The use of mobile technology in the red meat sector – Daniel Shand 2014

Share on facebook
Share on google
Share on twitter
Share on linkedin

Executive Summary

The research in this report was gathered in order to determine how mobile technology can deliver improved on-farm and industry productivity gains now and in the future and also to understand technology adoption and how mobile could deliver positive outcomes. The scope was limited specifically to New Zealand sheep and beef farming and focused on opportunities that can give a genuine return on investment. The information was collected both in New Zealand and in a number of their largest trading partners around the world including China, Northern Ireland, the Republic of Ireland, England, Wales and the US.

The initial research found that low numbers of farmers record data on-farm using mobile technology for simple day to day decision making. This in turn means that the level of data that is then attached to the animals electronically as they move through the supply or value chain is also low. The only data that remains with the animals is related to animal health declarations. The main reason that farmers gave for not carrying out more data collection was due to the time available to collect the data in relation to the perceived cost: benefit ratio. Further to this, almost all farmers felt current available mobile data collection equipment was not suitable to use to a level that will have a significant lift to their individual farm performance, nor is it able to create industry change that will provide enough financial benefit to them directly.

A further significant observation was the performance of those who were measuring their key performance indicators compared to those who were not. It was noted that there are individuals with a natural farming ability who are able to perform extremely well with little or no technology, often with higher on-farm performance than the innovators or early adopters. These individuals are able to monitor grass levels, stock condition and market conditions with little technology. However, the fact that 80% of farmers believe that they are in the top 20% would indicate there are far more farmers thinking they are able to do this successfully than actually can. This leads to the question : “how much could farmers improve if they increased the monitoring they undertook on farm?”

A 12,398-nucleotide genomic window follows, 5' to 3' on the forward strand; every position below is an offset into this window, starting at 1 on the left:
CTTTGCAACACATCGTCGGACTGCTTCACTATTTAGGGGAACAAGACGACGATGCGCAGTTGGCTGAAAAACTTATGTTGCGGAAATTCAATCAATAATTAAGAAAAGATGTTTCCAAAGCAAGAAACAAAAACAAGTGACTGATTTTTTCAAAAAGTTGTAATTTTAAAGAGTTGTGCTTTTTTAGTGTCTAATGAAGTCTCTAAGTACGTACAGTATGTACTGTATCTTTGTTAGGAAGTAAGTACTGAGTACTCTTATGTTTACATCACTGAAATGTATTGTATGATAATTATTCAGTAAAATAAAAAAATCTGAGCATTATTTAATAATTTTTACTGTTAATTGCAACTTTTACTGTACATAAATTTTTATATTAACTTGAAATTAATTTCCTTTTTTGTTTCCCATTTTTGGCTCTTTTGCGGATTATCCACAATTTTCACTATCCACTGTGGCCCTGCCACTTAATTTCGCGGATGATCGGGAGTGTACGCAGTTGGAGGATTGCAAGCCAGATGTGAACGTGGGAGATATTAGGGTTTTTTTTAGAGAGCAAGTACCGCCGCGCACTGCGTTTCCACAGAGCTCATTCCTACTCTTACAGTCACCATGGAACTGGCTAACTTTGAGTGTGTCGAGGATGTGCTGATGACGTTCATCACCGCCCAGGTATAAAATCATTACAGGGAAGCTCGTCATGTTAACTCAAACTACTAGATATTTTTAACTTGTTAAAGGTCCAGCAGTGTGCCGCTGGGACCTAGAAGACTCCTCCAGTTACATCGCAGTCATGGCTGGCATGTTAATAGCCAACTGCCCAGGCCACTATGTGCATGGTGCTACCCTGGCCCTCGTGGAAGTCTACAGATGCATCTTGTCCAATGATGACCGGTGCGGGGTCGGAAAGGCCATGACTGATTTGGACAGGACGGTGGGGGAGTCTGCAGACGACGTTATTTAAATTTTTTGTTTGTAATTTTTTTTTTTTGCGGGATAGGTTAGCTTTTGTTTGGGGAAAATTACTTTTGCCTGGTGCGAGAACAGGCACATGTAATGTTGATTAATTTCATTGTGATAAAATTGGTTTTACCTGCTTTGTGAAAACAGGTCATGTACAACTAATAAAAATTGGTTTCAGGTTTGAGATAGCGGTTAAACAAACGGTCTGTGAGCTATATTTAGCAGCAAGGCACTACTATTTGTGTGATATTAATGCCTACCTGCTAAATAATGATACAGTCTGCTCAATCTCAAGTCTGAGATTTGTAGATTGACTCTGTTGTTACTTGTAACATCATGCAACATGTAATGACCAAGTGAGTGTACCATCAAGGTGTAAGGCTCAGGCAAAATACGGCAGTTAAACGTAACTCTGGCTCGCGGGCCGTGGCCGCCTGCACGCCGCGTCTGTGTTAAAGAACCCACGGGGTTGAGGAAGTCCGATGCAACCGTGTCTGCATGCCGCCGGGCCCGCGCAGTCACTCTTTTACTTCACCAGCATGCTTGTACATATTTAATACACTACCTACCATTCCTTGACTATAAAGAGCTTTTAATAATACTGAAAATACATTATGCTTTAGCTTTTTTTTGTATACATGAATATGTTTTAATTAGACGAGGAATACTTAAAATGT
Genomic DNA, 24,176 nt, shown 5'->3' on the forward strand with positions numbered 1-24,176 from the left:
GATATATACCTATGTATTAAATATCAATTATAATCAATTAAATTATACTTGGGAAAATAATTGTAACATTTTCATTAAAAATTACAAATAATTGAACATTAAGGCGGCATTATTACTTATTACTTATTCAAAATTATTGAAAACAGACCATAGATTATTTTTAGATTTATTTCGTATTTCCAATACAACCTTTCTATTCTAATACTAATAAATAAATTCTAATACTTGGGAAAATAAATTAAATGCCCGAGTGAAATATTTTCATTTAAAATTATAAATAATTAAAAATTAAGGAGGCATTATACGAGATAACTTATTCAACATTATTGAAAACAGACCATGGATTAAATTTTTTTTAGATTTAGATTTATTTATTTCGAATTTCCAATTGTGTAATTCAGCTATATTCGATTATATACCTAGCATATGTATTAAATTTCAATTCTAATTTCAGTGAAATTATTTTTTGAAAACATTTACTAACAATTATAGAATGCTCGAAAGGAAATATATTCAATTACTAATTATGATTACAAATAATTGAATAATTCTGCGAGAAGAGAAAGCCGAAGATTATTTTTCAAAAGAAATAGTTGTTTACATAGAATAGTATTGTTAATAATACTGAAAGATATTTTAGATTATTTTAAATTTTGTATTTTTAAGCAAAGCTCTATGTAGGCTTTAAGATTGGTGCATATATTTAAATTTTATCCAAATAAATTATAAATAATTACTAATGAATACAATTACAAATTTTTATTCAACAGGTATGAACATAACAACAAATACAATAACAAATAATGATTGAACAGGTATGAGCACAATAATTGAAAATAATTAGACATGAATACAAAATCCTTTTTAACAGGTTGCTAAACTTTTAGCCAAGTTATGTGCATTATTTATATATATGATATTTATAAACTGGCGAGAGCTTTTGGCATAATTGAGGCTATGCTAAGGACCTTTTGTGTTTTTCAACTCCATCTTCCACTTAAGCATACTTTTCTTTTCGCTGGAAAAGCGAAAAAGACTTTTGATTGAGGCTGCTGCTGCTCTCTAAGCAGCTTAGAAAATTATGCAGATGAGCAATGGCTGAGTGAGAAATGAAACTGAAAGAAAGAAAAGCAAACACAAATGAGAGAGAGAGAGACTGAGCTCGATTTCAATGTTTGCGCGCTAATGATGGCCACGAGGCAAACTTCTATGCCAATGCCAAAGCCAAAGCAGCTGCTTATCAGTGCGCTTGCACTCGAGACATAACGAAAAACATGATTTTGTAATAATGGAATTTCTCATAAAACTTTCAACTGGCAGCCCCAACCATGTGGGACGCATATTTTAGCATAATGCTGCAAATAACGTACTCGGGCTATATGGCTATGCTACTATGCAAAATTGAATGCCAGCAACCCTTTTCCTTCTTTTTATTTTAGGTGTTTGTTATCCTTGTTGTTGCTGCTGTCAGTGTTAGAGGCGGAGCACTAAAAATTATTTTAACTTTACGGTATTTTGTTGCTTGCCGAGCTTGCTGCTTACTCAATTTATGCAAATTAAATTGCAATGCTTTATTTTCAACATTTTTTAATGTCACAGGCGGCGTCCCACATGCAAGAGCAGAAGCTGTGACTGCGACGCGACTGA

Research has shown that the adoption of mobile technology has not only changed the buyer behaviour of consumers, but also their decision making process. The improvement in logistics systems for perishable goods is enabling smaller retailers to compete with larger retailers for premium markets by shortening the supply chain. This in turn provides opportunities for more niche markets to be opened up for high end products, the likes of which New Zealand creates.

The red meat sector in New Zealand continues to underperform due to the huge variation in on-farm performance and supply/value chain inefficiencies, rather than change in demand or the product’s ability to attract a price premium over other proteins. Some of these in adequacies are small and could be reconciled relatively easily, while others are far more “There is nothing amazing about collecting data. Collecting data is just the basics” Eric Reid, Ex production director Moy Park Mobile technology is the technology used for cellular or wireless complex and would require the cooperation of processors, industry good and government organisations, both here and abroad. Individually incremental changes would not reform the industry but collectively they would have the ability to increase the overall performance to a level that would have a satisfactory return and may enable new opportunities to open up.